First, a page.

Dr. Irum Khan

Since Mr. Kaye stated that Dr. Irum Khan has had great success in using stem cells for hair regrowth, I went to her website.  Not a single mention of stem cells anywhere whatsoever on her site.  She offers scalp micro-pigmentation (SMP) treatments, hair transplants and medications, but no cell based treatments.  Her website has a menu titled as “Blog 2”, and clicking on that takes you a to a haphazardly created page on thread facelifts.  Clearly, her website would not be out of place in the Bahamas.  FYI: websites based in the Bahamas end in the extension .BS (I am very proud of finding that one)!  For non-English speakers, here is the meaning of BS.

On a positive side, Dr. Khan does seem like a nice person.

Back to Thorn Medical

It seems like Thorn Medical is very soon going to raise capital via a £350 million IPO.  According to another recent article, Mr. Kaye states that he expects the company’s value to double to £700 million by the end of the year.  So he thinks that his company’s partner has forever cured hair loss per his earlier quote, and he values the benefit of such a cure at around £350 million max over the course of this year?  My guess would be that it should be more like $35 billion, but I am no financial expert.

Back to the Bahamas

Joking and sarcasm aside, I guess it is great to have rogue nations such as the Bahamas where anyone can get away with anything when it comes to medical procedures (not so great for the initial scapegoat patients).  If you have the funds and the willpower, I suspect that you can single handedly influence national regulations in countries throughout the Caribbean.

One Reason Hair Thins is Because Some of it Turns into Skin

Update: A blog reader from Brazil sent me something very interesting yesterday.  Apparently, there was a study published less than two months ago that concluded that chronic inflammation was turning eye cells into skin cells!  Read more here.

Update: Below news now also covered in many other sources, including Time, Wired and of course the Daily Mail.


Today, the prestigious Science Magazine published two new studies related to hair loss and stem cells. They also had a brief summary on the link between aging, stem cells and alopecia, authored by Dr. Cheng-Ming Chuong from USC who I have mentioned on this blog before.  The studies were not widely covered in the general media.   In a rarity, the UK’s gossip rag Daily Mail seems to be sleeping when compared to its usually immediate and superb coverage or hair loss cure research and celebrity hair loss related news.  Another UK-based paper, The Guardian, did cover these two studies and a lot of people have already made mostly nonsensical comments to that article.  (Note that the author of this article seems to have typed COL17A1 as COL17AL, and some of the text in there seems like it was written by a non-scientist.  He also forgets to mention that one of the studies also entailed experiments in humans).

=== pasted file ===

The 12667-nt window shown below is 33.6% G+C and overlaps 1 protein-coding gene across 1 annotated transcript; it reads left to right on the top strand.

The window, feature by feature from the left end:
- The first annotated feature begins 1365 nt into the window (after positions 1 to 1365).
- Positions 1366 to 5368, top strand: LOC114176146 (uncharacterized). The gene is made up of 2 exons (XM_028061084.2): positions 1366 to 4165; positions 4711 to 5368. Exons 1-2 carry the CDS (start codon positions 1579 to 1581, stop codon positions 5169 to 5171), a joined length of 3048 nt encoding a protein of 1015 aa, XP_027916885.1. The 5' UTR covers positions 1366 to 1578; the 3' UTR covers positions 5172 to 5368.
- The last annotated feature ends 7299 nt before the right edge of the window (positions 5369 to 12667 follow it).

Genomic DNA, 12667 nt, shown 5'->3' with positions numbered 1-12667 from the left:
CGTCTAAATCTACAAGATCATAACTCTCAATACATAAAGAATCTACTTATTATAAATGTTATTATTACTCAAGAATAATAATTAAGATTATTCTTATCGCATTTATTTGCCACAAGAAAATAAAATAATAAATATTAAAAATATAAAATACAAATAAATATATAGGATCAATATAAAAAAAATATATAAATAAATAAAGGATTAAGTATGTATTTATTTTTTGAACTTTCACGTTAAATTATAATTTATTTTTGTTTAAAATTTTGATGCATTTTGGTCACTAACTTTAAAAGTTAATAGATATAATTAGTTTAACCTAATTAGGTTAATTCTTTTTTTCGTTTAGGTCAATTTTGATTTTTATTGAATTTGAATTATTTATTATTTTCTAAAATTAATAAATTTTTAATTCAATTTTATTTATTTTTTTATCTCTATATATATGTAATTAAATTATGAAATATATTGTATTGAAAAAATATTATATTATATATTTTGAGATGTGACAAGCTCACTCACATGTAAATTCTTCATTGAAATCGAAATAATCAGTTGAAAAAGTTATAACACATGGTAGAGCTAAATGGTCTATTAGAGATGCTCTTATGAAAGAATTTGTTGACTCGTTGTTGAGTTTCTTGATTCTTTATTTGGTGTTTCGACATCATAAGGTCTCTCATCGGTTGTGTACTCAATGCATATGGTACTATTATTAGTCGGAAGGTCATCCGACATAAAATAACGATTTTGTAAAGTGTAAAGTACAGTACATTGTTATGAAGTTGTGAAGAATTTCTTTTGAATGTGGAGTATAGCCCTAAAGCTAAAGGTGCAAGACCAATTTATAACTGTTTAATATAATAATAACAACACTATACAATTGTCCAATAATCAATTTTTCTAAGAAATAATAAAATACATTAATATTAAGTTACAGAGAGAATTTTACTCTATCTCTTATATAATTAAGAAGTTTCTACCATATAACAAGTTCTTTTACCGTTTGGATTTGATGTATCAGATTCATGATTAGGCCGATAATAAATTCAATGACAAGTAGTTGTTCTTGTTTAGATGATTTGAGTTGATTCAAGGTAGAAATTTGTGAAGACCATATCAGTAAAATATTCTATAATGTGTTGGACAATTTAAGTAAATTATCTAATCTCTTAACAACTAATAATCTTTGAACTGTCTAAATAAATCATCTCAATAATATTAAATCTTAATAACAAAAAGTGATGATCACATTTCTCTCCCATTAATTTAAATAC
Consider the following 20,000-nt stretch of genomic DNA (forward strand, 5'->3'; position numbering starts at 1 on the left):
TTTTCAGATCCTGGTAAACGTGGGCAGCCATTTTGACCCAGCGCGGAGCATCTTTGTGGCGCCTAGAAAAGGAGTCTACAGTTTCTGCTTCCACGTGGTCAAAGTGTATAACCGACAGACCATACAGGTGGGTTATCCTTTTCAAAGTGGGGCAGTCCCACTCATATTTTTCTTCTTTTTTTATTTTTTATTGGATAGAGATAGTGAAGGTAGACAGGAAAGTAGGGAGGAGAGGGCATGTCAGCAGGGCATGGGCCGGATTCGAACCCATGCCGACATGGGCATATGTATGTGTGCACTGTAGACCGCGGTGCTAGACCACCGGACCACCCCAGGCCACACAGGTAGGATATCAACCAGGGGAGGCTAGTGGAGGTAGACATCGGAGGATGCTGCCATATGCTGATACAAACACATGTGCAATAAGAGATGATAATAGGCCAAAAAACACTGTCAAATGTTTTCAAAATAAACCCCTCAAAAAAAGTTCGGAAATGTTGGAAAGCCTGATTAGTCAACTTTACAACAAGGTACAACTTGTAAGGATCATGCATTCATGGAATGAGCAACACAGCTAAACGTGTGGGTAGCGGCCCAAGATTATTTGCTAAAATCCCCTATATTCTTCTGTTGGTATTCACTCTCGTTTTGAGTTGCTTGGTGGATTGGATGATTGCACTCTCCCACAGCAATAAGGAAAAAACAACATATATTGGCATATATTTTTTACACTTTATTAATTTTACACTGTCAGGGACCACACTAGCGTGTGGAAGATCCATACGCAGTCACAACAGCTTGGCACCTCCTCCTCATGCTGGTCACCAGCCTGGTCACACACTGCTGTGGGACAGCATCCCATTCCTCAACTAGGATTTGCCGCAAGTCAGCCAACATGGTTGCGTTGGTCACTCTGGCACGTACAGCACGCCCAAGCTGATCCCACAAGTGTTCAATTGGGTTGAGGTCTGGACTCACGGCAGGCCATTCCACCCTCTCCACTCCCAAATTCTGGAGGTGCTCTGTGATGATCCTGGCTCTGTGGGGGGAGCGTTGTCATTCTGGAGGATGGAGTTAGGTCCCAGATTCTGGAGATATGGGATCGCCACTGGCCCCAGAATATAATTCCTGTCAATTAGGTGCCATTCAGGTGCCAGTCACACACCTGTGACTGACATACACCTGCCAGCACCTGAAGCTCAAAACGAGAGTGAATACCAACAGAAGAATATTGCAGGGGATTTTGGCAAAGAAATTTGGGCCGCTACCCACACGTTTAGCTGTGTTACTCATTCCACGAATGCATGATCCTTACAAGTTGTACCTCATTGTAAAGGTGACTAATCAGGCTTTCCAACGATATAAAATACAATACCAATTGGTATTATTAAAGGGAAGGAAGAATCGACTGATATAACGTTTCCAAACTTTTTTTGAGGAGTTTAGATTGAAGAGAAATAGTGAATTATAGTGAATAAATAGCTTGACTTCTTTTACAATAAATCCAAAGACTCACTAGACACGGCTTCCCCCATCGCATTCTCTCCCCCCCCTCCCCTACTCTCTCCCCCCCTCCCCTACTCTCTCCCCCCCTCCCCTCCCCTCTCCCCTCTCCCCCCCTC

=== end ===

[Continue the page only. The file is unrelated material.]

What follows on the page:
The first study (thanks to commentator “nosyu” for letting me know) from Japan has the somewhat difficult to understand title “Hair follicle aging is driven by transepidermal elimination of stem cells via COL17A1 proteolysis.”  For non-scientists, the contents of that study are not very easy to understand without spending some time googling the various technical terms listed in there.  However, an easier to understand article analyzing the above study’s findings concludes that “One reason your hair is thinning is because some of it turns into skin.”  The study also discusses shedding of epidermal keratinocytes from the skin surface.  A lot of people complain about dandruff, itching and dermatitis throughout their scalp while they are slowly balding, and I have had those problems many times in the past decade.  Nizoral and sunshine have both helped me tackle those problems, but I can never seem to go for more than a few days without at least some itching and skin shedding.  Note that a Japanese article on this study actually mentions the word “dandruff” in there when you translate to English.

The study authors found that hair follicles in women over age 55 were smaller and with lower levels of Collagen 17A1 (see more on COL17A1 here).  It is good to see a study that is devoted to female hair loss sufferers.  Moreover, one of the lead authors of the study is also a female by the name of Dr. Emi Nishimura.  The researchers also engineered mice to lack the COL17A1 gene, and found that these mice then had no follicle-generating cells.

The second study is titled “Foxc1 reinforces quiescence in self-renewing hair follicle stem cells.”  Foxc1 (also known as Forkhead box C1) belongs to the Forkhead family of proteins and transcription factors.  It seems like Foxc1 regulates the hair growth cycle, and perhaps manipulating this in future could prevent balding.